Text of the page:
A while back a friend of mine had asked me for some advice on beginning a story.
I’ll say this right now: I’m not one for treatments and outlines. I tend to utilize them in the middle of a project, but even then only briefly (just to remind myself what it is I’m writing about). Outside of writing the actual story, I only jot down important ideas for later that I don’t want to forget.
In terms of beginning a new story, this is what I told my friend:
“I figure out what story I want to tell and who I want it to be about. Then I go on the adventure with that person, discovering everything as they do.”
I tend to be spontaneous when I write. It’s always been certain of making it interesting for me; not knowing what to expect next. Granted, I do like to know the ending, and I especially know specific events that I want to detail, so my stories do bend to some sort of code, but in the end I prefer freedom with the page.
I’m still a young writer, and I may yet come to discover the perks of writing up treatments, but the way I see it, if you think too much about something, you end up getting bored of it, or maybe begin to doubt it. Like life, you won’t make a whole lot of progress sitting around thinking about what you’re going to do with yourself rather than actually doing it.
So if you’re someone who has trouble starting a story, understand these basics: What you want to tell, and who you want it to be about.
Going from there, I’m sure you might find yourself being just about as surprised as the reader.
I can’t tell you the countless screenplays and stories I’ve edited for my colleagues, where absolutely NOTHING happens in the first 10 pages of their story. I don’t know what it is, but there is an increasing trend to write about characters in cliched environments, usually involving the protagonist explaining ‘out loud’ about how he or she is not happy. The age old rule of screenwriting can apply to remedy this problem:
“If the scene does not reveal something about your character, or the plot, it has absolutely no purpose being in your story.”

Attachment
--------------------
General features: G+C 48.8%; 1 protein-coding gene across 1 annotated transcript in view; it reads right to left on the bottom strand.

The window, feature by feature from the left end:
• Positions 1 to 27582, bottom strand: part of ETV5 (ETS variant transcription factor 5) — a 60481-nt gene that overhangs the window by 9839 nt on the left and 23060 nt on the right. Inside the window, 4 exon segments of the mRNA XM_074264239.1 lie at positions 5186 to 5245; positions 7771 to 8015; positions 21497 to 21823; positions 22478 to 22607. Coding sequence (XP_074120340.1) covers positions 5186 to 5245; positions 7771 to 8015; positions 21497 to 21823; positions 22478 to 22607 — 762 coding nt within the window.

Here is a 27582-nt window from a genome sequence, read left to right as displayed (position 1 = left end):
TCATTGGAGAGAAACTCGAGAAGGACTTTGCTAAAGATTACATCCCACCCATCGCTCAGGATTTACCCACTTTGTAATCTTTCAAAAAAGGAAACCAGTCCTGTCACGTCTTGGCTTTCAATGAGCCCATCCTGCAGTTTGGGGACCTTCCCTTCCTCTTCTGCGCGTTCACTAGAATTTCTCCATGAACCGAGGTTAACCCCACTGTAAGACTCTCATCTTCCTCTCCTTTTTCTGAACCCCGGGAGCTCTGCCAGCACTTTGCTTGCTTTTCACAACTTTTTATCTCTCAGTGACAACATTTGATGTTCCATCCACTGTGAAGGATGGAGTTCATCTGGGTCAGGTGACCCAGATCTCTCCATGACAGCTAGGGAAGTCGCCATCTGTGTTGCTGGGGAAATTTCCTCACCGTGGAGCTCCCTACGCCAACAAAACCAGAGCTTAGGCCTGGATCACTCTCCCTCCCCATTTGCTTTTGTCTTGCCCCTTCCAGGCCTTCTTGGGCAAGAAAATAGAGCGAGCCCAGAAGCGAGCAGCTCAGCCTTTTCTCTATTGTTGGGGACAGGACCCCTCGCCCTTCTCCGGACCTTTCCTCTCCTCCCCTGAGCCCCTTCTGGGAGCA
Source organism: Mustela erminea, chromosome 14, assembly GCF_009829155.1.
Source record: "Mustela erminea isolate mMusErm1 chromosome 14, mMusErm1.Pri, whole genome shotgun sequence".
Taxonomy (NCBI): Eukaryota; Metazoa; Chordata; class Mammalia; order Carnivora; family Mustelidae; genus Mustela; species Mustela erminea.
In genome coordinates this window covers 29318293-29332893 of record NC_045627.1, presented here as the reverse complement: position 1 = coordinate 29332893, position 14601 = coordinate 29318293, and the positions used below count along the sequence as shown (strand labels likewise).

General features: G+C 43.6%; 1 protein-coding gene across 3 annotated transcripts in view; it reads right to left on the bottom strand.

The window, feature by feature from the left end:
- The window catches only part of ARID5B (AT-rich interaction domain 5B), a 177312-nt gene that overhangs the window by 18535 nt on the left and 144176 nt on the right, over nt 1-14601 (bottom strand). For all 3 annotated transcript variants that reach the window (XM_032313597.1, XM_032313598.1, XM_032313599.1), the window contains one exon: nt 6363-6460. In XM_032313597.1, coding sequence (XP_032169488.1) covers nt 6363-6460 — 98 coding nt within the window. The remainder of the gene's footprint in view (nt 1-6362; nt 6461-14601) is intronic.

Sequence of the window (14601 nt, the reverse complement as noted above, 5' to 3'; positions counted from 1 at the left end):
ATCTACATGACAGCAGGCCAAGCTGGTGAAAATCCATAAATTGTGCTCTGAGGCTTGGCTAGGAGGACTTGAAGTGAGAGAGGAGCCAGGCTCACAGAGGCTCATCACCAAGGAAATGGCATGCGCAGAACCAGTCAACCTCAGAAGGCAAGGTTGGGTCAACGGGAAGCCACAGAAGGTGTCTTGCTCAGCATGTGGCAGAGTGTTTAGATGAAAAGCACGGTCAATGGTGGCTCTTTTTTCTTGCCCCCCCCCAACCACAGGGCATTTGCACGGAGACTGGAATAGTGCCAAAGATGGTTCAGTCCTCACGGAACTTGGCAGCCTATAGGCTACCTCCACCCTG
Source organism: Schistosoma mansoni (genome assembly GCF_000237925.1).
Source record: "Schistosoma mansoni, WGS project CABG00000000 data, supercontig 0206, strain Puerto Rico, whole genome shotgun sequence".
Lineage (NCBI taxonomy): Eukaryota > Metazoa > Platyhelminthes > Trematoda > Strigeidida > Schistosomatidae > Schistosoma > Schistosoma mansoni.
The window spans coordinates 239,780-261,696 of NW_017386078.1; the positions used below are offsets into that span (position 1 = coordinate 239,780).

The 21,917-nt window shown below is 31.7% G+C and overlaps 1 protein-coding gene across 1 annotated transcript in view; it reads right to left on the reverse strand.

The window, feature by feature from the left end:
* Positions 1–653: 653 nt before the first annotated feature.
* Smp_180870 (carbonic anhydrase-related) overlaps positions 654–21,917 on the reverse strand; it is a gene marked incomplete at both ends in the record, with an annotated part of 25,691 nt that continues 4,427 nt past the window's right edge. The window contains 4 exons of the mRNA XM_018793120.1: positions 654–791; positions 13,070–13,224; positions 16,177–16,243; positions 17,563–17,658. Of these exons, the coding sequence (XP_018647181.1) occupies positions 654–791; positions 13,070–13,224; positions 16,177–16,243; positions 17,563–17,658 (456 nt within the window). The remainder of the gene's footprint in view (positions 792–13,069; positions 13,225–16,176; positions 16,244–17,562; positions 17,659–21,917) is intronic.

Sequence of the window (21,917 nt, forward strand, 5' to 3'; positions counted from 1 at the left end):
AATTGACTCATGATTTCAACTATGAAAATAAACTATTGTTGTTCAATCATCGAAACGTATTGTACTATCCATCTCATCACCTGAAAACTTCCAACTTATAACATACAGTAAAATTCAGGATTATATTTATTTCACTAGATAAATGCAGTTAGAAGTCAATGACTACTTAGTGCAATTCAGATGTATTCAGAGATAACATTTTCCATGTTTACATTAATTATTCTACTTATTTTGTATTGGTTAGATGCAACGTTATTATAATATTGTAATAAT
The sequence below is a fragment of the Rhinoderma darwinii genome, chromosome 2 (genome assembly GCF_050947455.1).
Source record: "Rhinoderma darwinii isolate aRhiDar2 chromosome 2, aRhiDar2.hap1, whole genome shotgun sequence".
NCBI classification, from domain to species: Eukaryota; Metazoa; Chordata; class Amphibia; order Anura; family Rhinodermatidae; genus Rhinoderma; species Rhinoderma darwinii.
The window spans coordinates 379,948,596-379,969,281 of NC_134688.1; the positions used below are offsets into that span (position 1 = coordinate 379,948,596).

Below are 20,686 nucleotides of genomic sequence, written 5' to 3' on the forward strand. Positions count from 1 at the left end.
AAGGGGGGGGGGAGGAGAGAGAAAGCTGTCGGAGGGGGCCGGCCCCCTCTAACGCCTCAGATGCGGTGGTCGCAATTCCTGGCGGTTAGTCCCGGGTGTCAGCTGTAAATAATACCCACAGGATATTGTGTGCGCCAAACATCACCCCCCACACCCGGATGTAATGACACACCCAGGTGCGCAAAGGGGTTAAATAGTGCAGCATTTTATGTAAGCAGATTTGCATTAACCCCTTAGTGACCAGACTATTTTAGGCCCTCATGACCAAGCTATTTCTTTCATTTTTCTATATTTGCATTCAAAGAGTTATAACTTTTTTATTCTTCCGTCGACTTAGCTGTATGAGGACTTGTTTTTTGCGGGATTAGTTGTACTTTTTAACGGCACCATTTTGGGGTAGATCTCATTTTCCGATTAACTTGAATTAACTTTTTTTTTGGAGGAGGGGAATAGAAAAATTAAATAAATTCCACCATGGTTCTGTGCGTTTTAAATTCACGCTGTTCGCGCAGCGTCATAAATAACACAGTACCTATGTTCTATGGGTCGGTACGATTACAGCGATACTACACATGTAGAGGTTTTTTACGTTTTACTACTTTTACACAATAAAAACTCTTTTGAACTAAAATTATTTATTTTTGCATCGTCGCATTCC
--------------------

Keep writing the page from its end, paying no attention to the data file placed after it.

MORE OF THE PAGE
So what does this have to do with setting up your story? Well, the problem here is getting people to “turn the page”. What happens by page 10 of whatever you’re writing, to keep me reading to the next page?
THE SET UP
In a really great film opening, take an example of “Jurassic Park” – We are introduced right away into the action, during an ‘incident’ in the ‘raptor cage’. However, the audience is not given all the information. If you’re seeing it for the first time, not a whole lot is explained in this opening scene, other than the following facts:
1- An advanced company is attempting to transport a large reptile (or dinosaur) – which species we do not know.
2- The reptile is very powerful.
3- As advanced as this ‘company’ is, they cannot contain the monster.
4- The unexpected, a man is killed. The company regains temporary control.
After this scene, we are plunged into meeting our protagonist, Dr. Alan Grant. At the beginning of the scene Alan’s world is unaffected.
THE INCITING INCIDENT
In comes the eccentric owner of the ‘company’ we are first introduced to. He allures Dr. Grant and his colleague Dr. Sadler to come ‘inspect’ his island, by promising to fund their archeological dig for ‘a further three years’. Dr. Grant says yes. Alright, so now we know a few more things:
5- Dr. Alan Grant is a paleontologist (Could that giant reptile TRULY be a dinosaur? *curl the mustache*)
6- The ‘company’ is run by a jovial and eccentric old man. (Is he senile?)
7- The company owner says that his island is “Right up your alley” … DINOSAURS?
8- At the end of the scene, John Hammond convinces Dr. Grant to come to his ‘special island’.
Now here comes the page turner…
WHAT’S GOING TO HAPPEN TO ALAN GRANT?
The “Payoff” will later arrive in the form of a giant Brontosaurus. However, the question that keeps the audience wanting more, is “Now what?” … but more importantly: I just want to see some freaking dinosaurs … anyone notice that you only get to see the really scary dinosaurs halfway through the movie?
In the case of Jurassic Park, the story begins before page one. There is an entire BACKSTORY that Michael Crichton has written, ‘setting up’ what happens in the actual story. This is a fantastic way to flesh out what happens by the very first page.
All in all, it all comes down to setting up the beginning of your story. If you write yourself a great SET-UP and INCITING INCIDENT … the rest of your story will tell itself … and keep people wanting more.